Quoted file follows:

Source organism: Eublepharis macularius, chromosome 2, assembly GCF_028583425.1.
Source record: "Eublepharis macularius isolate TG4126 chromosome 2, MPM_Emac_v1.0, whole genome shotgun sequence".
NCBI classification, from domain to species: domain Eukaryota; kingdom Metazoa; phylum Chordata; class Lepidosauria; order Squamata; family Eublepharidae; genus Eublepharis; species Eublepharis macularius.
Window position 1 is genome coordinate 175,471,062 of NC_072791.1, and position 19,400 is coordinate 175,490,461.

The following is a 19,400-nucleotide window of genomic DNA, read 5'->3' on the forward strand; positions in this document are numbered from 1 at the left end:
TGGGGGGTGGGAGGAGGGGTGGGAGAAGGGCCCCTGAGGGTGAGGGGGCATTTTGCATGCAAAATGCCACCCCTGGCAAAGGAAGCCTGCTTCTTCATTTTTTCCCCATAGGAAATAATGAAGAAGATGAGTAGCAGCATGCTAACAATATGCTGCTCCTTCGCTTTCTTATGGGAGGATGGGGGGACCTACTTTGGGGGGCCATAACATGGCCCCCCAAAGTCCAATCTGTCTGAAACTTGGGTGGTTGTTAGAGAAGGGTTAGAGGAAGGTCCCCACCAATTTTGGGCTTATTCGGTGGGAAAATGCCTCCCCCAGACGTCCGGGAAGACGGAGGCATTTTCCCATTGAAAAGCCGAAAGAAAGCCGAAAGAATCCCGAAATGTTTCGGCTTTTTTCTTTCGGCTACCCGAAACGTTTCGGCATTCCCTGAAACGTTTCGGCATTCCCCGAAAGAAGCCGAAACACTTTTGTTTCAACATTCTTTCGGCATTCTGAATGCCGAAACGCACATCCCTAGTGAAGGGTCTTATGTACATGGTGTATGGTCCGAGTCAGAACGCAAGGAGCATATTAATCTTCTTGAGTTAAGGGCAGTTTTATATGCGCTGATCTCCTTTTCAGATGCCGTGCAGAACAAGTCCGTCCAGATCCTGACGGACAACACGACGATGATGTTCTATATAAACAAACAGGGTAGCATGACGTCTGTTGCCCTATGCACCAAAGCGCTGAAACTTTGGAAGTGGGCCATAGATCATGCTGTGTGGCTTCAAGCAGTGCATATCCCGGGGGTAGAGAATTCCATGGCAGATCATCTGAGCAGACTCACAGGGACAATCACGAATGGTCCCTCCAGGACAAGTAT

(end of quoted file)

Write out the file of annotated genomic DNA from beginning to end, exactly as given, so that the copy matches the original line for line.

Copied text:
Source organism: Eublepharis macularius, chromosome 2, assembly GCF_028583425.1.
Source record: "Eublepharis macularius isolate TG4126 chromosome 2, MPM_Emac_v1.0, whole genome shotgun sequence".
NCBI classification, from domain to species: domain Eukaryota; kingdom Metazoa; phylum Chordata; class Lepidosauria; order Squamata; family Eublepharidae; genus Eublepharis; species Eublepharis macularius.
Window position 1 is genome coordinate 175,471,062 of NC_072791.1, and position 19,400 is coordinate 175,490,461.

The following is a 19,400-nucleotide window of genomic DNA, read 5'->3' on the forward strand; positions in this document are numbered from 1 at the left end:
TGGGGGGTGGGAGGAGGGGTGGGAGAAGGGCCCCTGAGGGTGAGGGGGCATTTTGCATGCAAAATGCCACCCCTGGCAAAGGAAGCCTGCTTCTTCATTTTTTCCCCATAGGAAATAATGAAGAAGATGAGTAGCAGCATGCTAACAATATGCTGCTCCTTCGCTTTCTTATGGGAGGATGGGGGGACCTACTTTGGGGGGCCATAACATGGCCCCCCAAAGTCCAATCTGTCTGAAACTTGGGTGGTTGTTAGAGAAGGGTTAGAGGAAGGTCCCCACCAATTTTGGGCTTATTCGGTGGGAAAATGCCTCCCCCAGACGTCCGGGAAGACGGAGGCATTTTCCCATTGAAAAGCCGAAAGAAAGCCGAAAGAATCCCGAAATGTTTCGGCTTTTTTCTTTCGGCTACCCGAAACGTTTCGGCATTCCCTGAAACGTTTCGGCATTCCCCGAAAGAAGCCGAAACACTTTTGTTTCAACATTCTTTCGGCATTCTGAATGCCGAAACGCACATCCCTAGTGAAGGGTCTTATGTACATGGTGTATGGTCCGAGTCAGAACGCAAGGAGCATATTAATCTTCTTGAGTTAAGGGCAGTTTTATATGCGCTGATCTCCTTTTCAGATGCCGTGCAGAACAAGTCCGTCCAGATCCTGACGGACAACACGACGATGATGTTCTATATAAACAAACAGGGTAGCATGACGTCTGTTGCCCTATGCACCAAAGCGCTGAAACTTTGGAAGTGGGCCATAGATCATGCTGTGTGGCTTCAAGCAGTGCATATCCCGGGGGTAGAGAATTCCATGGCAGATCATCTGAGCAGACTCACAGGGACAATCACGAATGGTCCCTCCAGGACAAGTAT